Adjacent Channel Interference is usually caused by one of 4 factors:
1) The receiver's IF bandwidth being higher than what you need to pass your video, plus your highest audio subcarrier. The result is that your receiver actually sees AND AMPLIFIES part of the channel ABOVE and BELOW your assigned channel. This can be cured with our High Selectivity PMI-70 Series SAW (Surface Acoustical Wave) Filter Module, which gives you an additional 60 db of Adjacent Channel Rejection.
2) The interference comes from 2 channels BELOW you in 2 Ghz systems (35 Mhz away). The signal 35 Mhz BELOW you appears as a 35 MHz carrier in the mixer of your receiver, and its 2nd harmonic is 70 MHz, which just happens to be the EXACT CENTER of the IF (Intermediate Frequency) which virtually all receivers use for their amplifier, limiter, and discriminator / detector stages. At 7 GHz and above, the normal channel spacing is 25 MHz. A signal 3 channels UNDER your assigned frequency can produce a 75 MHz signal in the mixer stage of your receiver. This signal falls within the 70 MHz IF passband of your receiver, and can raise the noise floor of your channel, reduce fade margin in STLs, and sometimes can be seen as video or sync running through your video. This can be cured by adding an EXTERNAL (switchable if desired) RF Filter, or by having us re-align or replace your present single channel filter.
3) BRUTE FORCE Signals that overload your receiver. This is most noticeable when you replace your old receiver with a new one. "State of the Art" receivers might handle a -20 dbm signal if it is on your channel, but they cannot handle multiple signals higher than typically -36 dbm without producing intermod (signal mixing products and spurs generated within you receiver that mask weak signals, and can sometimes interfere with audio subcarriers and video). One of the most common occurrences is when an old receiver in a Duplexed STL / TSL (Transmitter and Receiver share the same antenna), is replaced with a new receiver. The new receiver will typically have an LNA stage with 20 to 30 db of gain. If you have -30 dbm of transmitter power (Reflected Power from your antenna, or direct ingress or leakage through the duplexer filters) getting through to your new receiver, you are going to overload your new receiver, reduce your fade margin drastically, and possibly see your own TSL floating through your "ON AIR" or return video. During a minor fade that you would barely notice with your old receiver, you could lose not only your video and audio, but your data / command channel(s) also. This can virtually always be cured by having us retune your duplexer filters for a tighter bandwidth. For ENG Reception, give us a call.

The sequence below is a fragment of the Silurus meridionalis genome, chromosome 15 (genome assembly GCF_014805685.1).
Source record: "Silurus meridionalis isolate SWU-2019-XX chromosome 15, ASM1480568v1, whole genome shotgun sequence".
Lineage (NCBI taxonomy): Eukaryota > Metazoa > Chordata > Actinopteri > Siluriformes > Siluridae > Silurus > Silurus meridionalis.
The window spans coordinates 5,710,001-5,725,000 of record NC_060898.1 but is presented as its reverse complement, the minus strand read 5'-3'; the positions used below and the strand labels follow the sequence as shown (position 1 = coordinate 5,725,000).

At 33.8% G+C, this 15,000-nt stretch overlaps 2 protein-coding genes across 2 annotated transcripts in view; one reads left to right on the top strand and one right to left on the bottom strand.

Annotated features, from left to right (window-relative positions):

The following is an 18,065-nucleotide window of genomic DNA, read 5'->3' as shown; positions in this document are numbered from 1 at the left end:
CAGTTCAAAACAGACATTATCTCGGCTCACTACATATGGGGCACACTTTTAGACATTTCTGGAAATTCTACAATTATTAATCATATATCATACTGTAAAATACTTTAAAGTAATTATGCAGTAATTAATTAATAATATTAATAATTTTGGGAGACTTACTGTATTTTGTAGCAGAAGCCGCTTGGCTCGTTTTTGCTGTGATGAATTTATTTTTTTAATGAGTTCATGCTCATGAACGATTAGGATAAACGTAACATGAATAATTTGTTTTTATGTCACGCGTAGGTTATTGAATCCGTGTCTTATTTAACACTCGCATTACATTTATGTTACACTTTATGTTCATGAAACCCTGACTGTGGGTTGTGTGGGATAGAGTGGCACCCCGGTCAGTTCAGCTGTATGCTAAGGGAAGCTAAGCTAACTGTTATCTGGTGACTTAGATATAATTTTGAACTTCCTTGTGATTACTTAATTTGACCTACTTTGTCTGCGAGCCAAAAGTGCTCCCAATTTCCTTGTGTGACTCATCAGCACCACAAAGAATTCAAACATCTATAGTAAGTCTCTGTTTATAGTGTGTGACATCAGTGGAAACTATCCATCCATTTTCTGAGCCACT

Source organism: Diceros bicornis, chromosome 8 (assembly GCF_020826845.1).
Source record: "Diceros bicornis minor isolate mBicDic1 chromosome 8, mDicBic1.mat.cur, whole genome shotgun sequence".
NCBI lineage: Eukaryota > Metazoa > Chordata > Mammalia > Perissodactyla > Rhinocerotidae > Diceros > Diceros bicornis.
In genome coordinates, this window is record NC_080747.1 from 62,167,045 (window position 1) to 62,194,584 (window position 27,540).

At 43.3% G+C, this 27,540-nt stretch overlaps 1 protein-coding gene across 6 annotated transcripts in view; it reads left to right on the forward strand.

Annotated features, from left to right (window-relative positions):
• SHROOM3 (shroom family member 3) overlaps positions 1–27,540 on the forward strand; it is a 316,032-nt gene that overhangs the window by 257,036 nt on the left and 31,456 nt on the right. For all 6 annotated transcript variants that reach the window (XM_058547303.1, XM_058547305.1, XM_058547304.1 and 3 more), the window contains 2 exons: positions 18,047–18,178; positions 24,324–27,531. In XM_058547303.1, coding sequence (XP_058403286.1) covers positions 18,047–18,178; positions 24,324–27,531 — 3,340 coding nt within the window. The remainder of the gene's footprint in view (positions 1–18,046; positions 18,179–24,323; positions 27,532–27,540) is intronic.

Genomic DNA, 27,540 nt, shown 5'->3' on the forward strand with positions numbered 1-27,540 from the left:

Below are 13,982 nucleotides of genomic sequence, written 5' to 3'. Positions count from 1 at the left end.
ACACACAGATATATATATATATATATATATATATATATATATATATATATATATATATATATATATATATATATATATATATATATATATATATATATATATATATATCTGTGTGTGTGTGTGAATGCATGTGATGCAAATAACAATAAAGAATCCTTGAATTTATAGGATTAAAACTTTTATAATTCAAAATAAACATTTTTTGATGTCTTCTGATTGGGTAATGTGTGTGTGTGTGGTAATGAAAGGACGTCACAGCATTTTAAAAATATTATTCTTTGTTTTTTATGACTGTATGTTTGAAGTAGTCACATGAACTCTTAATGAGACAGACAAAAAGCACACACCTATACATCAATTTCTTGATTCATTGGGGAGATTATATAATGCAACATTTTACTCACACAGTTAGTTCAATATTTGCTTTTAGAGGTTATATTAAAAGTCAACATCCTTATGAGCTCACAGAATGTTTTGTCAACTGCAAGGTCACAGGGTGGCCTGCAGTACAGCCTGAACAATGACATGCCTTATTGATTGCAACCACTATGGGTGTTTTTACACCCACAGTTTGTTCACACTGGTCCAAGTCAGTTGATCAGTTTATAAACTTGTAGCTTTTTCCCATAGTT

4) If none of the above 3 items apply, OVER DEVIATION or Excessive Transmitter Sidebands caused by the Transmitter on the adjacent channel may be the problem. Wasted power spilling over to the next channel is usually caused by high frequency video components above 4.2 MHz. This not only takes precious power away from YOUR channel, it causes Digital Stream corruption, distortion, sync buzz, and noise in your own AUDIO SUBCARRIERS, and possible DATA CORRUPTION in command / control channels. It also causes annoying phone calls and complaints from users of adjacent channels. Video Modulation should not exceed the standard +/- 4 MHz. This can easily be verified using Bessel Functions. We recommend installing a MATTHEY TBW-446B "Brick Wall Video Filter" (available from TV Equipment Associates, phone: 845-278-0960, ask for JOE) on all ANALOG ENG and STL transmitters, at the video input to the transmitter, after all amplifier and switching stages . This will solve many formerly unexplained ghosts and overshoots in your video, normally caused by the high slew rates of today's modern equipment and video enhancers. This also prevents you from re-broadcasting a 26 MHz IFB carrier from your ENG news van from yourself or someone parked near you, and, along with a proc amp with a good "clipper", reduces "white noise" splatter when incoming carriers are lost in repeater/relay systems. The splatter usually kills subcarrier control channels.
PHILLIPS MICROTECHNOLOGY, INC